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The Only Teacher ...

Plan for the long-term in U.S. stocks as the short-term investor will likely be disappointed.

With near certainty, philosopher Schopenhauer was not pondering the nature of investing when stating that “only loss teaches us about the value of things,” but there is certainly some relevance to financial markets. After all, what investor does not remember the (likely painful) lessons learned during the invalidating crashes of 2000/2001 (Dotcom Bust) and 2008/2009 (Credit Crisis)? In both instances, excessiveness became fashionable, purely on the basis of a collectively distorted perception of value and the consequent willingness to lead prices ever higher – especially for stocks of internet-based sales outlets with no earnings (ever), real estate and select commodities. Today, we may very well be heading down the same road again, but with one important and difficult-to-grasp twist: we are not only “playing” off of each other’s mutual distortion, but are also at the mercy of a far more powerful player – the collective of central banks and, more importantly, their shared dedication to continued accommodative policy.

For the analytical and logical mind, nearly every absolute and relative valuation model for stocks is “screaming” danger and yet, we are willing to bet on another round of improvements to our value proposition, e.g., deregulation, fiscal stimulus, improved earnings (despite a less open world for trade), etc. Thinking about equity valuations in far simpler terms, however, I was reminded of my early lessons in the industry: we buy equities to protect from inflation (meaning to secure our purchasing power) as every stock represents a piece of real value. With this seemingly acceptable logic in mind, our approach to equity valuations reveals surprising results.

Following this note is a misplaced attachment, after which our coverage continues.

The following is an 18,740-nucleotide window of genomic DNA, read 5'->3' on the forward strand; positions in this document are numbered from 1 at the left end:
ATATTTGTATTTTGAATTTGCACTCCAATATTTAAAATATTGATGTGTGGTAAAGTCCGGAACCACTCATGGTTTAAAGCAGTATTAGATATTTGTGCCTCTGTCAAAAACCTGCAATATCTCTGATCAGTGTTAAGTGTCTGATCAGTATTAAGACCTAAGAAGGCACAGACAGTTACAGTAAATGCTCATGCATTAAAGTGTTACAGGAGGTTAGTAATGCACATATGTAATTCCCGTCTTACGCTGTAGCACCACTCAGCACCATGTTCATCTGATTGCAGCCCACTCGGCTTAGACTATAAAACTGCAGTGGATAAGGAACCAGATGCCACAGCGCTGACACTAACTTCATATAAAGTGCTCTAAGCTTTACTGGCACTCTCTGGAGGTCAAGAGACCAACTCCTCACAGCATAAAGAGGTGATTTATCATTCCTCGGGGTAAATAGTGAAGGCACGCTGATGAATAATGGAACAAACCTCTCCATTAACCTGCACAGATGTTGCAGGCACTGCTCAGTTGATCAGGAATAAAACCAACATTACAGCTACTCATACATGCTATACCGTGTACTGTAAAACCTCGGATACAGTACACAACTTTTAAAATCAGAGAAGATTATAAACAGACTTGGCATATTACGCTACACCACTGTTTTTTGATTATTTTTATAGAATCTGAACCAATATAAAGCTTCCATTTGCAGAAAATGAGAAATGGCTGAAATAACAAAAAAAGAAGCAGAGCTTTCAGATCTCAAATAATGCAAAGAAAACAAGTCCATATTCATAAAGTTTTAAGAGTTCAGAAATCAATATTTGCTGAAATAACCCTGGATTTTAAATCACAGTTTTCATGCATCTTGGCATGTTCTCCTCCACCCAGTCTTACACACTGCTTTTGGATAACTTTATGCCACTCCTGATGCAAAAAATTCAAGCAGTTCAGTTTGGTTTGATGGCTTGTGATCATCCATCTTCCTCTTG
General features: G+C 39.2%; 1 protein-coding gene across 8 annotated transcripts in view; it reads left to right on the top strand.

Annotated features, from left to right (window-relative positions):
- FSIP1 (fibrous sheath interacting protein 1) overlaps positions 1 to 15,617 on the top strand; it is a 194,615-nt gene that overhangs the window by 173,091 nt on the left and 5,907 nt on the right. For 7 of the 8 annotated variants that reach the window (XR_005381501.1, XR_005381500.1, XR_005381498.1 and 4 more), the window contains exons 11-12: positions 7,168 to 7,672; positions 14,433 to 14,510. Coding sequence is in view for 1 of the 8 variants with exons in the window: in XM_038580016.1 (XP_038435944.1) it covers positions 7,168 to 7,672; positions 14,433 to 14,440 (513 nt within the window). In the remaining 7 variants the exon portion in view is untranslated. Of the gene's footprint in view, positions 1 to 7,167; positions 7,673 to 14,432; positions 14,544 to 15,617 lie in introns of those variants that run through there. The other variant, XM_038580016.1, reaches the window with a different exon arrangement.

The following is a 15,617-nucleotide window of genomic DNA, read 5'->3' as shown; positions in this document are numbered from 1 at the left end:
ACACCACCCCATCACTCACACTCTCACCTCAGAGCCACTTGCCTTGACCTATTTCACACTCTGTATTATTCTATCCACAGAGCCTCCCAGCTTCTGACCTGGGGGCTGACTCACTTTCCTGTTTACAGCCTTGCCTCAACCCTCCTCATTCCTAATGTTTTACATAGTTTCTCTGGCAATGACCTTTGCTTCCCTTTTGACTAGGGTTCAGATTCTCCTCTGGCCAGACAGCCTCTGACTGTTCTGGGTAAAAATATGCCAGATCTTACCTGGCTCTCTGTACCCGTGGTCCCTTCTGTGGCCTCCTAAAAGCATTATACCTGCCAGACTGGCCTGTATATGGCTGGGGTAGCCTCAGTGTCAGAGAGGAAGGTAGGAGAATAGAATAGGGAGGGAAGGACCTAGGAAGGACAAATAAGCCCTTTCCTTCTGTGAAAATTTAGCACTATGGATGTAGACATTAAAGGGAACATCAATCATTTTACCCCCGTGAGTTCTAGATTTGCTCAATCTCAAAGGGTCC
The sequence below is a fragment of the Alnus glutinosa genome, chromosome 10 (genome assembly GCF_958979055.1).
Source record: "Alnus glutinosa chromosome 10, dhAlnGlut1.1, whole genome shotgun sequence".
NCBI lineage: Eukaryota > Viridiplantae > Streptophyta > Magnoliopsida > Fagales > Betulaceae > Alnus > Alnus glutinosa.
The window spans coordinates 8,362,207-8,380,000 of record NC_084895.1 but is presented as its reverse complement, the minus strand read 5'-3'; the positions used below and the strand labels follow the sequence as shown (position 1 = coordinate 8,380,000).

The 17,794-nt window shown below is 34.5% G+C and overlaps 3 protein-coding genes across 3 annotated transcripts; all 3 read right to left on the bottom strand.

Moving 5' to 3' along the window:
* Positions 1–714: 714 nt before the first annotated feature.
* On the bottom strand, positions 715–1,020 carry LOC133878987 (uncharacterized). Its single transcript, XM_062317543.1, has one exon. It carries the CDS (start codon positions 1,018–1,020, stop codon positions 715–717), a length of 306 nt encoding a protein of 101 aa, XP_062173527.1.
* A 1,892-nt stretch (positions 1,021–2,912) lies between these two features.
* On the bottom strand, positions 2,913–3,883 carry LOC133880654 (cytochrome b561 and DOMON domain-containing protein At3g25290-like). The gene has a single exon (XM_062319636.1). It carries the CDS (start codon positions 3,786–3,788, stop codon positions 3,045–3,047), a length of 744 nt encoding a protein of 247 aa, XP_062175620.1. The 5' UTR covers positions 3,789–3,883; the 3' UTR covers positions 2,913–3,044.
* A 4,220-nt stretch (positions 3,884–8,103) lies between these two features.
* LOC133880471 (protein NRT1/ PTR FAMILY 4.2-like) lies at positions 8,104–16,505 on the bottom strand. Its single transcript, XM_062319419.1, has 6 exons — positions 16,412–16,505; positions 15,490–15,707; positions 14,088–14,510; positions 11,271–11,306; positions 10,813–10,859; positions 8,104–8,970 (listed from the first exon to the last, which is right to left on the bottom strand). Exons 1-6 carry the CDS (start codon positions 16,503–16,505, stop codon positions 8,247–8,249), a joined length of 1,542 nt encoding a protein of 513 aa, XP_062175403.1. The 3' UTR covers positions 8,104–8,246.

To set the stage: there is little benefit of measuring purchasing power against the official rate of inflation – since it is skewed – in that it does not capture price increases due to asset-price inflation (think real estate), and computation methods have been changed whenever convenient. With the objective of assessing the purchasing power of one unit of equities (think of the S&P 500 at the index level of 2,350 as being equal to $2,350), I composed a theoretical “inflation basket” of four equally-weighted, essential, “better-to-have-than-not” assets: 1) Gold as a historically accepted store of value/tender; 2) Oil as a representation of energy to move the internal/external economy; 3) Poultry capturing the price of food/protein, including cost of feed; and 4) Timber as an asset and/or material building component.

The index level of the S&P 500 was subsequently used for a monthly purchase of my theoretical “essential basket,” beginning in January of 1988. By this measure, the S&P 500 (as a purchasing power unit) peaked in June of 1999, when it bought nearly three units (2.94) of the basket. Today, the purchasing power of the S&P 500 is only about 70 percent of the all-time high, even though the index level is nearly 1,000 points higher. Therefore, the purchasing power of stocks has eroded materially, and only when including dividends (i.e., total return) has the S&P 500 recently regained the same purchasing power as back in 1999 (but this still excludes taxes and investment costs).

Monetary policy, seemingly, has changed the rules of the game, with a material decline in purchasing power having occurred after massive stimulus was introduced by then-Fed-Chairman Alan Greenspan to aid the Dotcom Bust and Y2K concerns. With this in mind, stocks may not be too expensive on a price basis, but at the same time, their value proposition may not hold true any longer, unless investors can “hang around” for extended periods. The only teacher may be time, after all, with losses largely being a function of one’s investment timeframe. At this point, we should plan for the long-term in U.S. stocks, as the shorter-term investor will likely be disappointed.

Matthias Paul Kuhlmey is a partner and head of Global Investment Solutions (GIS) at HighTower Advisors. He serves as wealth manager to high net worth and ultra high net worth individuals, family offices and institutions.

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